Of course the statement at the entrance to the Exhibition

would offend supporters of Israel and Zionism. It was your duty to stand up to the voices of censorship. Unfortunately Manchester University, once again, has failed abysmally in this respect.

Unsurprisingly Forensic Architecture’s director, Eyal Weizman, a British-Israeli professor, has demanded that the exhibition be closed. What you lack in integrity others have to compensate for.

composite image of spatial analysis conducted by Forensic Architecture and Amnesty International in relation to Rafah 1.8.14

What is particularly disturbing is your attempt to justify what you have done. Free speech is meaningless unless it includes the right to offend. As George Orwell wrote:

“If liberty means anything at all, it means the right to tell people things they do not want to hear.”

Your response to those who have written to you has been that

artistic freedom, freedom of speech and expression and academic freedom ‘must be considered alongside other rights and obligations, including those under equality laws.’

This is disingenuous. There is nothing in the Equality Act 2000that prevents criticism of Israel or states that commit war crimes. Would you have suppressed criticism of Apartheid in South Africa if there had been a domestic lobby of White South African expatriates?

You talked of the Statement’s ‘potential impact on some communities in the city, community cohesion and fostering good relations.’ These are weasel words employed to hide your desire not to offend the rich and powerful.  You are quoted in the Jewish Chronicle as saying that

“We are very sorry for any distress which has been experienced by members of our Jewish community in connection with aspects of the Cloud Studies exhibition, particularly the accompanying written statement.”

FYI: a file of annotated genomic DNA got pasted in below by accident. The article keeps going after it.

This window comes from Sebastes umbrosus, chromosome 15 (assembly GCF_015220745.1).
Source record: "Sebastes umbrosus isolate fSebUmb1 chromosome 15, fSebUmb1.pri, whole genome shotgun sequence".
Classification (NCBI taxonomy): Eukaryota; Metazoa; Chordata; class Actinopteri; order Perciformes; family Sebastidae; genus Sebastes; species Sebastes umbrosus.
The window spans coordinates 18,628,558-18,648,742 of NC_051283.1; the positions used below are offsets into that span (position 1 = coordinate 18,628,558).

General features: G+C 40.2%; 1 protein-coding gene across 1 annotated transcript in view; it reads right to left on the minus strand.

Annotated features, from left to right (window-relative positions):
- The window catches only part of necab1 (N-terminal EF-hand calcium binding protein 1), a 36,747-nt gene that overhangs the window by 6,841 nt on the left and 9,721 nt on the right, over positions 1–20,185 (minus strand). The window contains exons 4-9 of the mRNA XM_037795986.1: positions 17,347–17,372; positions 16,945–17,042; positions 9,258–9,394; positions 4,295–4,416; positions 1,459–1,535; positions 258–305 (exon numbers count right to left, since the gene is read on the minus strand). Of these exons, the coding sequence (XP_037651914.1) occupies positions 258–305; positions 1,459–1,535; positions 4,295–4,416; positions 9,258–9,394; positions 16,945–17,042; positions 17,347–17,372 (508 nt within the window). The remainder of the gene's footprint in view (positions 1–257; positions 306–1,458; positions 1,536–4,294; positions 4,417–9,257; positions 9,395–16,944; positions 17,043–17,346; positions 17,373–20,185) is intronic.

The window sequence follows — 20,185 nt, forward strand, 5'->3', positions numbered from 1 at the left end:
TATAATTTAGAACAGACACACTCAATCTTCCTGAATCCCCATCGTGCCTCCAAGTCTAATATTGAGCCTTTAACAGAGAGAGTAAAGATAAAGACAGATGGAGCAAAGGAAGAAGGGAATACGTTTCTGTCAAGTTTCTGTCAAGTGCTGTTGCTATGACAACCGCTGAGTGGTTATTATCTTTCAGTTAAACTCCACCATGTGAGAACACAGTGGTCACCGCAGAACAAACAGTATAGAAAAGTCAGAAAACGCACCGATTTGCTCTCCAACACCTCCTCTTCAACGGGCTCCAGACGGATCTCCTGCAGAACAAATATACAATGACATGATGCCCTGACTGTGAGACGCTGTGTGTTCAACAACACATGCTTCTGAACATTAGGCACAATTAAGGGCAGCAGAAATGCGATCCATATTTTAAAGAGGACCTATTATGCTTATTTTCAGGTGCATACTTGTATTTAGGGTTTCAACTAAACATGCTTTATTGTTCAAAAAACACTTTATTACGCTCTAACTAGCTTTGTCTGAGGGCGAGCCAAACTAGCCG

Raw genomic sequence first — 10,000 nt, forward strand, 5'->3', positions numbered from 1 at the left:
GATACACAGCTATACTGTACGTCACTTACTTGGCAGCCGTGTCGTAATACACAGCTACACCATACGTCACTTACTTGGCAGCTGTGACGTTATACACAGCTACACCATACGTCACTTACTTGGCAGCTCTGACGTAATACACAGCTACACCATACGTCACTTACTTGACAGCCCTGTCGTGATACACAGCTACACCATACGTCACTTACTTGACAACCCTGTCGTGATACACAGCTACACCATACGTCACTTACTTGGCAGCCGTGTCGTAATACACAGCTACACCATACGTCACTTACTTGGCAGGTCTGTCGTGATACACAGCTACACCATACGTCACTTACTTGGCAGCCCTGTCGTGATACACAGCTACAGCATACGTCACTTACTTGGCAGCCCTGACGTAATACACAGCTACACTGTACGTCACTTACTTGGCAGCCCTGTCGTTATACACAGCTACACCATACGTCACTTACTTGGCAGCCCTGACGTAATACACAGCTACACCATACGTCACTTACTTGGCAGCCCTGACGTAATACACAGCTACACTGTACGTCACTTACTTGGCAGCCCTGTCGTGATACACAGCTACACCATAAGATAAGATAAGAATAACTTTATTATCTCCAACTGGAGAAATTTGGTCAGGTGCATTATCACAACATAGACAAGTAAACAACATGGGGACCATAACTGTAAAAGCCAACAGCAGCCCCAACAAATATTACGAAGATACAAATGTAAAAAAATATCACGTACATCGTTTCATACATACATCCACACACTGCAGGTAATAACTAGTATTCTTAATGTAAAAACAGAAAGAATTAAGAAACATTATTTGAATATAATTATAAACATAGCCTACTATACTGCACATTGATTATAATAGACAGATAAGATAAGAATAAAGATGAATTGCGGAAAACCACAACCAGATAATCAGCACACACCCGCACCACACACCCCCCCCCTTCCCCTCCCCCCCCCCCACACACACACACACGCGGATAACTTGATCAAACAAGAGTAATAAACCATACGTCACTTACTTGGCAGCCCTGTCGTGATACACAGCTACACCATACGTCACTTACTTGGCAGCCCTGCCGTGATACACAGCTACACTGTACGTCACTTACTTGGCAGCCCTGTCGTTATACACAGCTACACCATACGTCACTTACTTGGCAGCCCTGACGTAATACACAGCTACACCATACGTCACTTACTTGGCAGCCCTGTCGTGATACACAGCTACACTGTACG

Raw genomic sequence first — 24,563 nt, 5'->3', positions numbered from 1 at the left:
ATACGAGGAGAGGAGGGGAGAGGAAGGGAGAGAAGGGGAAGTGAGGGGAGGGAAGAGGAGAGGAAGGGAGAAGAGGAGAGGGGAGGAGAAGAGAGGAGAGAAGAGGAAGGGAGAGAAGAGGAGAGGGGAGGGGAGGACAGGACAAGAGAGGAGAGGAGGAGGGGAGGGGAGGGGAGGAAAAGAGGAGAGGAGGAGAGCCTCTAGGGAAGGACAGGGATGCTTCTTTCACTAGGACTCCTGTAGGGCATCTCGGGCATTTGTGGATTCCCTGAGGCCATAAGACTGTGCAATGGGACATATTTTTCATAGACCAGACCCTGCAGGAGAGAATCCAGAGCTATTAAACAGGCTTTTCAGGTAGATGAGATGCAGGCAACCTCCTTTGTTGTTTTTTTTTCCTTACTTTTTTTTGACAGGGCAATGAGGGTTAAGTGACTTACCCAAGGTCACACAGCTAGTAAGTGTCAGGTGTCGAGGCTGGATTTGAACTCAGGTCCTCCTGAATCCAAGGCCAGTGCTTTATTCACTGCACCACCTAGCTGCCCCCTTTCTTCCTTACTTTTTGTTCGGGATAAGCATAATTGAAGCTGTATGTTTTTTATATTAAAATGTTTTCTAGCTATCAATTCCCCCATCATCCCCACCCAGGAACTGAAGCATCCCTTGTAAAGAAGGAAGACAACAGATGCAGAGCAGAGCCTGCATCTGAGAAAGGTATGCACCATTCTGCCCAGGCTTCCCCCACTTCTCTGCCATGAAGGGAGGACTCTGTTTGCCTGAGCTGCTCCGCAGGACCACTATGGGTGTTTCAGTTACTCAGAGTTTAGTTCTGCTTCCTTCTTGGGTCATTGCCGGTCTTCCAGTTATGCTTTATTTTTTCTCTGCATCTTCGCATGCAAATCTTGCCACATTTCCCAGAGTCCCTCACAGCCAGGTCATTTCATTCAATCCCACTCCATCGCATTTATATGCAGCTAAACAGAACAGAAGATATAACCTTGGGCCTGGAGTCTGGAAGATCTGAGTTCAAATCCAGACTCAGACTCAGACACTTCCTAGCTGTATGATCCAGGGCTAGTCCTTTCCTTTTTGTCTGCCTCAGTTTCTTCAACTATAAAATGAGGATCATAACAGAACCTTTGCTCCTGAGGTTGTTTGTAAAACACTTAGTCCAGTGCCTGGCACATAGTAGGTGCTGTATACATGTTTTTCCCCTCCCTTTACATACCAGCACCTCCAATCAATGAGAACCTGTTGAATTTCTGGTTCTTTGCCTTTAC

This is not only outrageous but in itself anti-Semitic. What you are saying, whether you realise it or not, is that British Jews have an investment in Israeli Apartheid and Israeli war crimes. The lack of self-awareness of Zionism’s apologists never ceases to amaze.

‘Anti-Semitism’ as per the OED is ‘hostility to or prejudice against Jews.’ The Jerusalem Declaration on Anti-Semitism defines anti-Semitism as ‘discrimination, prejudice, hostility or violence against Jews as Jews’. These are simple concepts, even for an academic.

Being a professor I think we can assume you possess a modicum of intelligence, despite acting as the ventriloquist for racist lobbyists. Can you find even one mention of Jews in the statement you censored? The criticism is directed solely against the Israeli state.

There were 4 groups who lobbied you. UKLFI, Manchester Jewish Representative Council [MJRC], North West Friends of Israel [NWFI] and the Manchester Zionist Central Council.

UKLFI is a group of far-right lawyers who provided a platform for Regavim, an NGO that spends its time trying to secure the demolition of Palestinian homes in the West Bank.

NWFI is a group that has demonstrated with and organised with the fascist English Defence League and Tommy Robinson.

The MJRC is the Manchester Zionist Central Council under another name and does not represent secular or left-wing Jews. But even were that not the case, criticism of Israel is none of its business. British Jews are British not Israeli.

Instead of meeting with these groups (or Regev) they should have been told them that censoring an artistic exhibition was none of their business. Instead you went out of your way to appease them.

Your behaviour reminds me of those German academics who took the cowards way out when they refused to stand by their Jewish colleagues as they were forced out of their posts. At least they could plausibly justify their behaviour out of fear for their own safety.

Tony Greenstein

Below are extracts from articles on the exhibition of Forensic Architecture that Manchester University censored.

Cloud Studies is filled with hope not hate

Media and activist criticism of Cloud Studies

An article critical of the exhibition, with one (anonymous) commenter describing the exhibit as “hate-filled”, was published in the Jewish Chronicle. The commenter was quoted as saying “The information is totally decontextualised and there is no mention of Hamas or the reasons for the conflicts.”